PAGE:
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A Primer on the Doubling of the Subsidized Stafford Loan Interest Rate

Mark Kantrowitz

April 24, 2012

Who is Affected?

7.4 million undergraduate students will receive subsidized Stafford loans in 2012-13.

The interest rate increase affects only new loans made on or after July 1, 2012. The rate increase does not affect previous loans, which keep their existing interest rates.

Only undergraduate students are affected. The interest rates on Stafford loans to graduate and professional students have remained unchanged at 6.8% since the switch to fixed rates on July 1, 2006. Also, the Budget Control Act of 2011 ended subsidized Stafford loans to graduate and professional students effective July 1, 2012. Graduate and professional students will still be able to borrow the same amount of money, but the loans will be entirely unsubsidized.

Eligibility for subsidized Stafford loans is based on financial need. Financial need is defined as the difference between the total cost of attendance (COA) and the expected family contribution (EFC). Thus even high-income students may qualify for a subsidized Stafford loan if they enroll at a more expensive college. For example, more than a quarter (27.4%) of undergraduate students with family income of $100,000 or more received subsidized Stafford loans at colleges costing $30,000 or more in 2007-08, compared with only 3.4% at colleges costing less than $10,000. More than two-fifths (43.6%) of high-income students who received subsidized Stafford loans were enrolled at the most expensive colleges.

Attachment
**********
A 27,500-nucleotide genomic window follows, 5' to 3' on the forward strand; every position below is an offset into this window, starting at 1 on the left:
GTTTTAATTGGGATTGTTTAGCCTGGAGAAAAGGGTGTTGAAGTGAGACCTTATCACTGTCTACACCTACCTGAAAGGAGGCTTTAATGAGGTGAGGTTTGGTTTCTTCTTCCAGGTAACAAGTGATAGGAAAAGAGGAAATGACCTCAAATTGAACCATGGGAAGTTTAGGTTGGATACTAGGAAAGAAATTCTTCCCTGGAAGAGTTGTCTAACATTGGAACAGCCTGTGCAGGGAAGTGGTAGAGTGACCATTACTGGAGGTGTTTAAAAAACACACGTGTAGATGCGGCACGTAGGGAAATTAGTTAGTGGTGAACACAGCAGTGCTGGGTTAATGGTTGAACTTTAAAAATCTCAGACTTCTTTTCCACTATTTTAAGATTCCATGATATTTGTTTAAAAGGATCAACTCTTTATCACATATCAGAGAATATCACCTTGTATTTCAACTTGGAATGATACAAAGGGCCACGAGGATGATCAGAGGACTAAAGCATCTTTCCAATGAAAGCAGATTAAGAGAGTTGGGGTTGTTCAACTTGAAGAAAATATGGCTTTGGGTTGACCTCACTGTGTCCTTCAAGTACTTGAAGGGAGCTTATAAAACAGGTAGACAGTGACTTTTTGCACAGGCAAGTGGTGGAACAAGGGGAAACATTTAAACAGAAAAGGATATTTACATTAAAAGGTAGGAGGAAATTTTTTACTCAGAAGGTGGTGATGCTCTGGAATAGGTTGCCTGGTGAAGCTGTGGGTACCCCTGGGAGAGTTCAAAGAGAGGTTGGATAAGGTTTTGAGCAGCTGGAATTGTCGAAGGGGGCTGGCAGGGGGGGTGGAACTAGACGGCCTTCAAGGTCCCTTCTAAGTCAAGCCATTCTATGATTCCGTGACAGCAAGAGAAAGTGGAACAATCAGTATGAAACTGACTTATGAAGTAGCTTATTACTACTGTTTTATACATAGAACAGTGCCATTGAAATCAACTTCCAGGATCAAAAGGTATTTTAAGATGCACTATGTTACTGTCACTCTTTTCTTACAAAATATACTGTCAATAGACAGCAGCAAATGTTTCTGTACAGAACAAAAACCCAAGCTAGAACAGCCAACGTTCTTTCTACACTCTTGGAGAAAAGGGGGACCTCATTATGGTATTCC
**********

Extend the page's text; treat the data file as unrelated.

Based on data from the 2007-08 National Postsecondary Student Aid Study (NPSAS), 54.8% of subsidized Stafford loans were awarded to Pell Grant recipients and 45.2% to students who did not qualify for the Pell Grant. Students who qualified for the Pell Grant were three times as likely to receive a subsidized Stafford loan (59.6% vs. 18.5%). More than two-thirds (69.7%) of subsidized Stafford loan borrowers had family income under $50,000, compared with a quarter (24.2%) of students with family income of $50,000 to $100,000 and 6.1% of students with family income of $100,000 or more. (The Pell Grant program is better-targeted at financial need, with 95.9% of Pell Grant recipients having family income under $50,000.) Half (49.8%) of subsidized Stafford loans were awarded to undergraduate students at public colleges, a quarter (22.3%) to undergraduate students at non-profit colleges and a quarter (27.8%) to undergraduate students at for-profit colleges. A fifth (21.2%) of undergraduate subsidized Stafford loan borrowers attend colleges that cost less than $10,000, two-fifths (41.2%) attend colleges that cost $10,000 to $20,000, a fifth (19.8%) attend colleges that cost $20,000 to $30,000 and a fifth (17.9%) attend colleges that cost $30,000 or more.

What is the Difference Between Subsidized and Unsubsidized Loans?

The government pays the interest on a subsidized loan during deferment periods, such as the in-school deferment or the economic hardship deferment.

The government may also pay the interest on a subsidized loan during the grace period after graduation. For example, the government pays the interest during the in-school period and 9-month grace period on Perkins loans. Previously the government would pay the interest on subsidized Stafford loans during the 6-month grace period in addition to the in-school period. However, the government will not pay the interest on subsidized Stafford loans during the 6-month grace period for new loans made in 2012-13 and 2013-14.

The government does not pay the interest on unsubsidized loans during deferment periods and the grace period. If the interest is unpaid as it accrues, the interest will be capitalized, adding it to the loan balance. This increases the size of the loan (typically by about 1/6th), leading the borrower to pay interest on interest.


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